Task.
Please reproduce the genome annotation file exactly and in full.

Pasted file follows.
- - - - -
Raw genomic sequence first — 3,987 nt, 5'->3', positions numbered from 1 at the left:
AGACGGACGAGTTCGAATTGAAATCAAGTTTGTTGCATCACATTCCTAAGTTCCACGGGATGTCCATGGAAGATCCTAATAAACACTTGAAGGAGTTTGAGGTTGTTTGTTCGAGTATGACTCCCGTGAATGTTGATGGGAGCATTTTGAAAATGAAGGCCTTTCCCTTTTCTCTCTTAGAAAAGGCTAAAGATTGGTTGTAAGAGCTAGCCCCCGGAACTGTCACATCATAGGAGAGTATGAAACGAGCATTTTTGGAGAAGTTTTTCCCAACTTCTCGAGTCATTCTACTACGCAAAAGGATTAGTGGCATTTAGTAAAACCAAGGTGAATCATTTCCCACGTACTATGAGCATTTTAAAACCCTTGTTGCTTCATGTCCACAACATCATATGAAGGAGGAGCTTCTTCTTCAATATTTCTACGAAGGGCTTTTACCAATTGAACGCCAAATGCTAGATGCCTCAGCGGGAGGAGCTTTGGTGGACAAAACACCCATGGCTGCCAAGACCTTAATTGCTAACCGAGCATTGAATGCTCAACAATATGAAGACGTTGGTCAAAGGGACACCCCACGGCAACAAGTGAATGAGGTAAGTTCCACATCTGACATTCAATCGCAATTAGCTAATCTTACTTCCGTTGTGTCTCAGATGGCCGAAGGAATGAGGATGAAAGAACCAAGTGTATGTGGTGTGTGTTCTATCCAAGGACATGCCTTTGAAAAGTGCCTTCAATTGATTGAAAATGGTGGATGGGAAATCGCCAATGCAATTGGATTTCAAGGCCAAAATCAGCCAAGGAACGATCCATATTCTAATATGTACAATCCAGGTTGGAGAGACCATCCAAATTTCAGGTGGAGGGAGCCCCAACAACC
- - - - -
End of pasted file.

Raw genomic sequence first — 3,987 nt, 5'->3', positions numbered from 1 at the left:
AGACGGACGAGTTCGAATTGAAATCAAGTTTGTTGCATCACATTCCTAAGTTCCACGGGATGTCCATGGAAGATCCTAATAAACACTTGAAGGAGTTTGAGGTTGTTTGTTCGAGTATGACTCCCGTGAATGTTGATGGGAGCATTTTGAAAATGAAGGCCTTTCCCTTTTCTCTCTTAGAAAAGGCTAAAGATTGGTTGTAAGAGCTAGCCCCCGGAACTGTCACATCATAGGAGAGTATGAAACGAGCATTTTTGGAGAAGTTTTTCCCAACTTCTCGAGTCATTCTACTACGCAAAAGGATTAGTGGCATTTAGTAAAACCAAGGTGAATCATTTCCCACGTACTATGAGCATTTTAAAACCCTTGTTGCTTCATGTCCACAACATCATATGAAGGAGGAGCTTCTTCTTCAATATTTCTACGAAGGGCTTTTACCAATTGAACGCCAAATGCTAGATGCCTCAGCGGGAGGAGCTTTGGTGGACAAAACACCCATGGCTGCCAAGACCTTAATTGCTAACCGAGCATTGAATGCTCAACAATATGAAGACGTTGGTCAAAGGGACACCCCACGGCAACAAGTGAATGAGGTAAGTTCCACATCTGACATTCAATCGCAATTAGCTAATCTTACTTCCGTTGTGTCTCAGATGGCCGAAGGAATGAGGATGAAAGAACCAAGTGTATGTGGTGTGTGTTCTATCCAAGGACATGCCTTTGAAAAGTGCCTTCAATTGATTGAAAATGGTGGATGGGAAATCGCCAATGCAATTGGATTTCAAGGCCAAAATCAGCCAAGGAACGATCCATATTCTAATATGTACAATCCAGGTTGGAGAGACCATCCAAATTTCAGGTGGAGGGAGCCCCAACAACC